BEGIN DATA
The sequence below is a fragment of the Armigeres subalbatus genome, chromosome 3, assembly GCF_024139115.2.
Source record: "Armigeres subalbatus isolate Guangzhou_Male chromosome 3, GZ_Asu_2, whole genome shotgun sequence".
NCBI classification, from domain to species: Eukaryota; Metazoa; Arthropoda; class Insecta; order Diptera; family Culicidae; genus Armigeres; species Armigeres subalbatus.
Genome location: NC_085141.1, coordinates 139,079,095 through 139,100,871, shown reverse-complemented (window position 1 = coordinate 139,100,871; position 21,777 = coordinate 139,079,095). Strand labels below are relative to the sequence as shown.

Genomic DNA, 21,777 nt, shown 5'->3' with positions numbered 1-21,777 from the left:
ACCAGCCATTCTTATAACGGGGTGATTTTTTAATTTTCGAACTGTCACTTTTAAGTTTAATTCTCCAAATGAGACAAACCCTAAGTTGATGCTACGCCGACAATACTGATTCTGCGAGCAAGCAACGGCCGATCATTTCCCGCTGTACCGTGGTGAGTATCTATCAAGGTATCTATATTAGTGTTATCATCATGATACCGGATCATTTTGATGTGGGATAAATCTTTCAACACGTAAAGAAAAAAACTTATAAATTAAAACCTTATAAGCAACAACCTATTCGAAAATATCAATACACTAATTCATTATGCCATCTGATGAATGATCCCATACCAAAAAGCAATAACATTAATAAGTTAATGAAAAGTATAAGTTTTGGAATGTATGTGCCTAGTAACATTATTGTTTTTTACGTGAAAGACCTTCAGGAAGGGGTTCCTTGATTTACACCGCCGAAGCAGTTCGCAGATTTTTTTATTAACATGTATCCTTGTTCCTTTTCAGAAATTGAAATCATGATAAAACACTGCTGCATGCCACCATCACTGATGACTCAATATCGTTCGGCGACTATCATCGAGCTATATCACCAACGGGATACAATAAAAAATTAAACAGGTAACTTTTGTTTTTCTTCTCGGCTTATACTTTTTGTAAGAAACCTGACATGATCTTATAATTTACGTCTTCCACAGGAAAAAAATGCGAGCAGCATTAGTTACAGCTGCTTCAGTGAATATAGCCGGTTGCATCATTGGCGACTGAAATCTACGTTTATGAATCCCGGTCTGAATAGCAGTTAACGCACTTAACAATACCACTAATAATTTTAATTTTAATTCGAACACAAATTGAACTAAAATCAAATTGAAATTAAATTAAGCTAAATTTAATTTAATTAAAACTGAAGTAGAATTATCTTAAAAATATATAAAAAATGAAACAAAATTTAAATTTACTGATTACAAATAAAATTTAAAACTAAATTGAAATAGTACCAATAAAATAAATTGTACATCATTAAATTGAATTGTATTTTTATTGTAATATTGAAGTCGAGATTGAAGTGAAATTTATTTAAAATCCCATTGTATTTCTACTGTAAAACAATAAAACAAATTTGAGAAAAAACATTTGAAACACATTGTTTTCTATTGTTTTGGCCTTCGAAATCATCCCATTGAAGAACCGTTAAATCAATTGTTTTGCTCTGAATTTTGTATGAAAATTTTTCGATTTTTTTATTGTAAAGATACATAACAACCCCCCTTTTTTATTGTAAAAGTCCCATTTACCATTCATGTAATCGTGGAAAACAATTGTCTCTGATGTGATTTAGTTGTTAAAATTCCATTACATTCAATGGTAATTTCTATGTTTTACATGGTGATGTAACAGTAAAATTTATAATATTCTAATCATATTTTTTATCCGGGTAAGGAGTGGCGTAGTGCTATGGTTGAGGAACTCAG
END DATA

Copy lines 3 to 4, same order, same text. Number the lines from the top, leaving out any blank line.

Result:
NCBI classification, from domain to species: Eukaryota; Metazoa; Arthropoda; class Insecta; order Diptera; family Culicidae; genus Armigeres; species Armigeres subalbatus.
Genome location: NC_085141.1, coordinates 139,079,095 through 139,100,871, shown reverse-complemented (window position 1 = coordinate 139,100,871; position 21,777 = coordinate 139,079,095). Strand labels below are relative to the sequence as shown.